Please use this identifier to cite or link to this item: http://hdl.handle.net/10216/98554
Author(s): Gomes E
Araujo R
Carneiro A
Dias C
Lecky FE
Costa Pereira A
Title: Mortality Distribution in a Trauma System: From Data to Health Policy Recommendations
Issue Date: 2008
Abstract: Introduction: Trimodal distribution of deaths and the golden hour concepts are in part responsible for the genesis of all modern trauma systems but these concepts have been challenged recently. Our aim was to describe distribution of death in trauma using data from a trauma system and discuss what could be done from the organizational point of view to improve outcome.Methods: We included all traumatic deaths occurring between 2001 and 2005 in a trauma system. Data on age, gender, time and place of injury, time of first and second hospital arrival, cause of trauma and type of accident, hospital characteristics, dominant injury and time of death were collected for this study. For mortality distribution the variable time was transformed applying a natural logarithm.Results: A total Of 1,436 deaths occurred over a period of 53 months; 52% at the scene, 18% in the level I trauma center, 21% in level III trauma center and the remaining in level IV/V trauma center. Death distribution using a logarithmic scale in minutes showed four peaks: deaths at the scene, deaths in the first hours, deaths in the first 2 days and finally, deaths in the second week that we referred as 2 min, 2 h, 2 days and 2 weeks peak. We found statistically significant differences in age and dominant injury concerning timing of death.Conclusions: A tetramodal pattern of death distribution could be described. Our data support the need to focus on the treatment of severe head injuries namely in the intensive care environment.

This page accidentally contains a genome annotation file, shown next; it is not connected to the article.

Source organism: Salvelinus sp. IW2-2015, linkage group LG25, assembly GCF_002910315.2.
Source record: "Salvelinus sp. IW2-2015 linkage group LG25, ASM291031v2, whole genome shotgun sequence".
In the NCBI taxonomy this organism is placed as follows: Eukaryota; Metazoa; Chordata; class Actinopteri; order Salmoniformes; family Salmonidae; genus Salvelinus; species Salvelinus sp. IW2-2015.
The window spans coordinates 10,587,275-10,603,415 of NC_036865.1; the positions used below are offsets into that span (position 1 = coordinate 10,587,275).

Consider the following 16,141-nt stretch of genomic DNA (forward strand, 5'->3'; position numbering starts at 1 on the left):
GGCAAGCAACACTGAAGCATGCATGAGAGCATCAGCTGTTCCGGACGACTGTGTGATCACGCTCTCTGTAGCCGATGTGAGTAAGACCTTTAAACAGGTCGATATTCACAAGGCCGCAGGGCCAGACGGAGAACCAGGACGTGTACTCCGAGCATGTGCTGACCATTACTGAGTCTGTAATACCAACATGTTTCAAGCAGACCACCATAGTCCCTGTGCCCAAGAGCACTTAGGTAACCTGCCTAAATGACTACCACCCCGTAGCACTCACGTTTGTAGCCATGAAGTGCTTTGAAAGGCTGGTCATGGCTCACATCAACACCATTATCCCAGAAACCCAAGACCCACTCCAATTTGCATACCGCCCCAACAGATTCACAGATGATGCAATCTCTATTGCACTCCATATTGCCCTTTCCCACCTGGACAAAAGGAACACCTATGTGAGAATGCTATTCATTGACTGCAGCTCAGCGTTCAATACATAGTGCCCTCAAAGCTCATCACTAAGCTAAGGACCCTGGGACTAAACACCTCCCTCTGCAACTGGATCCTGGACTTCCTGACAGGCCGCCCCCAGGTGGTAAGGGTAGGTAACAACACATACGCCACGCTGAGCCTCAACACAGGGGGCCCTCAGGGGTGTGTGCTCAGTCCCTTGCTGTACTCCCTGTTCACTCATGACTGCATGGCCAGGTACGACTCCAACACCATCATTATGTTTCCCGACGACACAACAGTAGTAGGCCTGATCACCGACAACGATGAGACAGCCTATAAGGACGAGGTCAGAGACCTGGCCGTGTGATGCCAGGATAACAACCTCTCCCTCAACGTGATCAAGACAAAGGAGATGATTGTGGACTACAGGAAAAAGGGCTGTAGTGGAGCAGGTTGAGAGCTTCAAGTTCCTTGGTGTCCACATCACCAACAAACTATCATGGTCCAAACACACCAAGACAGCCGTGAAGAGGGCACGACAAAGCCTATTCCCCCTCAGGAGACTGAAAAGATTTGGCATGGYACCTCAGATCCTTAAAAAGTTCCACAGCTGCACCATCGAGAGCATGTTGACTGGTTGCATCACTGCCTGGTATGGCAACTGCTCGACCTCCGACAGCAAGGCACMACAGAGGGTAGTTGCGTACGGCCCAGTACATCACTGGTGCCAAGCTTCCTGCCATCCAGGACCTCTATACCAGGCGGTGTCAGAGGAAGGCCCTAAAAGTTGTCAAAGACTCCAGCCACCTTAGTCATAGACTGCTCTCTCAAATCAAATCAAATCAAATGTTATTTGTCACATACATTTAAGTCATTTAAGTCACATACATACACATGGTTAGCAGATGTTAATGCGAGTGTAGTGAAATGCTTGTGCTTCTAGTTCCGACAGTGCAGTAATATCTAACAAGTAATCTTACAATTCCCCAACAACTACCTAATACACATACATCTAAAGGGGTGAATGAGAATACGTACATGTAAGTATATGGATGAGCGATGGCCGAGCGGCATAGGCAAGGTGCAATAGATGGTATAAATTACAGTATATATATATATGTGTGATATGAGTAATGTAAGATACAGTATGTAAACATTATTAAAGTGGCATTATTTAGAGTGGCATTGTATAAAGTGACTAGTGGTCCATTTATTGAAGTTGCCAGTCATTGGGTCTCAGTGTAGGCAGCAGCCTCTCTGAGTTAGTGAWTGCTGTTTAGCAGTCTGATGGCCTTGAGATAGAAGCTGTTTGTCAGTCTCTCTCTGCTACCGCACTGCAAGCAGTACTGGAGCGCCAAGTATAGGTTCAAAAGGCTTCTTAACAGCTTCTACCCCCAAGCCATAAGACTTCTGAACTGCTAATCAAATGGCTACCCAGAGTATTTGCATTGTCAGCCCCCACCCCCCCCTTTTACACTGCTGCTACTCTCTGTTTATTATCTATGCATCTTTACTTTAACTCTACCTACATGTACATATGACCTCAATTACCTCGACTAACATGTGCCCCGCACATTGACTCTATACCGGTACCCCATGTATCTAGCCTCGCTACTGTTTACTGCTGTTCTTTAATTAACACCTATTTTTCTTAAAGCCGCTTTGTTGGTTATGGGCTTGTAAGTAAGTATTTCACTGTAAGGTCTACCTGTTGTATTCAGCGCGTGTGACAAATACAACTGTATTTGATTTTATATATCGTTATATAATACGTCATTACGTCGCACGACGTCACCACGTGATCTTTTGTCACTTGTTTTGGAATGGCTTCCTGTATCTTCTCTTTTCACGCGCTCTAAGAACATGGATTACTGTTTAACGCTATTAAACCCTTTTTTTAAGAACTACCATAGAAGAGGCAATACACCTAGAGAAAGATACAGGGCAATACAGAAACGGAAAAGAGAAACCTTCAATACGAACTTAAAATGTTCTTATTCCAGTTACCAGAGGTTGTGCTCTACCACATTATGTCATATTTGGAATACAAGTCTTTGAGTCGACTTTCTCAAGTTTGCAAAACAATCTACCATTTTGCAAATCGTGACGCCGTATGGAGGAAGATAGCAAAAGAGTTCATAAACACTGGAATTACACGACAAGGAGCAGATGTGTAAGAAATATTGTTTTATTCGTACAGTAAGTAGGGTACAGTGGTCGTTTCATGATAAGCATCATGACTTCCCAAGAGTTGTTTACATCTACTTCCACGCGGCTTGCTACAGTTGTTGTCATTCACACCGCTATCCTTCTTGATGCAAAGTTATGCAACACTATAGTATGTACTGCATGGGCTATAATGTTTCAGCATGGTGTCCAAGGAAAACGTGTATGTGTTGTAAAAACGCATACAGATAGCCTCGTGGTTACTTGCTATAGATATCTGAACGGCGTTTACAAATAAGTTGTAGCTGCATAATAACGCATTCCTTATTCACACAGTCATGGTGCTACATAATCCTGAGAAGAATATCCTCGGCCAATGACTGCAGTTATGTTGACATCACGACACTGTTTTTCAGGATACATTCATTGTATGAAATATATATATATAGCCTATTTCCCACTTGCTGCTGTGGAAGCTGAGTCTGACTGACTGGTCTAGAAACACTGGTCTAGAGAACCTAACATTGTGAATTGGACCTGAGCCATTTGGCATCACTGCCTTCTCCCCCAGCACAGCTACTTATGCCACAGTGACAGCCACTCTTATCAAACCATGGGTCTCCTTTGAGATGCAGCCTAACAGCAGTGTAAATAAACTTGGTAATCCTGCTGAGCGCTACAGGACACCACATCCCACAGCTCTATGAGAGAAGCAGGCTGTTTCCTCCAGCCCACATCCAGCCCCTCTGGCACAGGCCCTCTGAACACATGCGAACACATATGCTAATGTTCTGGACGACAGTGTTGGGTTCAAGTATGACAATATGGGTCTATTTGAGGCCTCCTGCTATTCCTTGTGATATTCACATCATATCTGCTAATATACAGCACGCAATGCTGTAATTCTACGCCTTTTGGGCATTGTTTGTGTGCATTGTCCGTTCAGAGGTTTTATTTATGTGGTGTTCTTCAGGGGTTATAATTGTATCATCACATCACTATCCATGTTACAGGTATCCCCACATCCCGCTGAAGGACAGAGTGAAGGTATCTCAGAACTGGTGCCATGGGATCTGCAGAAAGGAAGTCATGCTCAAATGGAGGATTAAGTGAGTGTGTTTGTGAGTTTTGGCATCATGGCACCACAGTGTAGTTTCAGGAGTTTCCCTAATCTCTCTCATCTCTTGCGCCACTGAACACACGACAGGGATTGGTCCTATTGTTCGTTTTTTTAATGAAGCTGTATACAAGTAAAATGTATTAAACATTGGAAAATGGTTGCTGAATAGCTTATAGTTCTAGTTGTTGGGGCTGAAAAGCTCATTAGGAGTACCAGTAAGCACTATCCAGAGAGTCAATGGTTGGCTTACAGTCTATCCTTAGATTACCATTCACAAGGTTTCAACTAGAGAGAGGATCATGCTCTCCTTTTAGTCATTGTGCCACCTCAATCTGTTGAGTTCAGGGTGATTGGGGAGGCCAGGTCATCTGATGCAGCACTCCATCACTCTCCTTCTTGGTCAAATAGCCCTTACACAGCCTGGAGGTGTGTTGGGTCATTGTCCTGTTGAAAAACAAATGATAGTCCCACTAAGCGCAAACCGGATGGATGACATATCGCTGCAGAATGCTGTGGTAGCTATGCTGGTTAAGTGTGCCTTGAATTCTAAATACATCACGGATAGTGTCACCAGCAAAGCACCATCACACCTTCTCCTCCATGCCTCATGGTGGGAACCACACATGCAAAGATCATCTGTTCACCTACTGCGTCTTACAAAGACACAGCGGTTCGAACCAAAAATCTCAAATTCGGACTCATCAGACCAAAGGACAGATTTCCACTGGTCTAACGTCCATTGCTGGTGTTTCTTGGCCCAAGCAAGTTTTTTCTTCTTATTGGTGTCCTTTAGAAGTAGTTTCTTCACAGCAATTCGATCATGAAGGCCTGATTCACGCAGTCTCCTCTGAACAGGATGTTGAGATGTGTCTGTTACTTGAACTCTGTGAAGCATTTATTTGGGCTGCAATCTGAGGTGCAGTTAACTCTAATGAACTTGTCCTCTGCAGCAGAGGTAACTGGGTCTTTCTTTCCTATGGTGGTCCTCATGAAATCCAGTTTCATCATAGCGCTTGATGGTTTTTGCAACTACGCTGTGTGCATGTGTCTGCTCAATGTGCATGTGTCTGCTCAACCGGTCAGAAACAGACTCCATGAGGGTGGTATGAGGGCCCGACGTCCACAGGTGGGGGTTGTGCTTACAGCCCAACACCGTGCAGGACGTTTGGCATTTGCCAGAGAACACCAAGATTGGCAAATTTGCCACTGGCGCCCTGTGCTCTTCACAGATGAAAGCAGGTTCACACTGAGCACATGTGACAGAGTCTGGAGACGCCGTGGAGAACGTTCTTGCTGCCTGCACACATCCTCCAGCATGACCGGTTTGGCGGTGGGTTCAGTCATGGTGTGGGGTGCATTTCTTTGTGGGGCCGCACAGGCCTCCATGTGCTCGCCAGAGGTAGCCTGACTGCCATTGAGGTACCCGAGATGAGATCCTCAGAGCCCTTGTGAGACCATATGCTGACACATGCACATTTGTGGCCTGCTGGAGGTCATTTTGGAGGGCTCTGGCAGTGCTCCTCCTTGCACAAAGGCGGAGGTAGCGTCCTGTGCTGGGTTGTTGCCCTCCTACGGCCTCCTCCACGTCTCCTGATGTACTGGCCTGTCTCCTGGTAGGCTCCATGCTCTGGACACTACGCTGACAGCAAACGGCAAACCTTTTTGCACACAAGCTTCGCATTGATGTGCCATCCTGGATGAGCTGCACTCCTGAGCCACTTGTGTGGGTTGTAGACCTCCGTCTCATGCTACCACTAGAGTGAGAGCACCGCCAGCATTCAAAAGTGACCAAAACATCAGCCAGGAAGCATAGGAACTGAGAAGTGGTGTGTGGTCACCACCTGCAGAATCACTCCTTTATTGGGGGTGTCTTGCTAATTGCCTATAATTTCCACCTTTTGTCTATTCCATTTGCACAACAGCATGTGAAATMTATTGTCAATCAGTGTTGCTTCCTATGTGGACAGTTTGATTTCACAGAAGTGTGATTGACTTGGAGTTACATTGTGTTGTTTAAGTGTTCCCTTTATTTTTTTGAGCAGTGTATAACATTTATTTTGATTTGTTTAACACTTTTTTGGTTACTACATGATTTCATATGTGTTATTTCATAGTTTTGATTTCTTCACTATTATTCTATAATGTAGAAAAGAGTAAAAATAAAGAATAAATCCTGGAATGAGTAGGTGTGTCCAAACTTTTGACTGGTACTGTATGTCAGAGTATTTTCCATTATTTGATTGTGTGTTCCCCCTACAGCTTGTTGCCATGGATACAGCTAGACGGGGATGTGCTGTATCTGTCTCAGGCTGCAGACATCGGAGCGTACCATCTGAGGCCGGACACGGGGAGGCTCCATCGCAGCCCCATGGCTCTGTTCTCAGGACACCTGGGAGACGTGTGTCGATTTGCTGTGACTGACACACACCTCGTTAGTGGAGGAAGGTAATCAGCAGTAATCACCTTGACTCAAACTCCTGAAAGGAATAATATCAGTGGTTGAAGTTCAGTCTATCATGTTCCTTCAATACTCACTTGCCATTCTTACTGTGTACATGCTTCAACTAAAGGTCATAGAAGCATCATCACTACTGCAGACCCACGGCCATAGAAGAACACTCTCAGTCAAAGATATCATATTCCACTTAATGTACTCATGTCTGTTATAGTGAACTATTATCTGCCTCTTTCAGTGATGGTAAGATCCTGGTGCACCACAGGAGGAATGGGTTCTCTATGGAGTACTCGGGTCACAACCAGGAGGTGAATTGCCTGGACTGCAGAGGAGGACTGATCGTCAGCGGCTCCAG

URI: http://hdl.handle.net/10216/98554
Document Type: Artigo em Revista Científica Internacional
Rights: restrictedAccess
Appears in Collections:FMUP - Artigo em Revista Científica Internacional

Files in This Item:
File Description SizeFormat 
79558.pdf312.23 kBAdobe PDF    Request a copy


Items in DSpace are protected by copyright, with all rights reserved, unless otherwise indicated.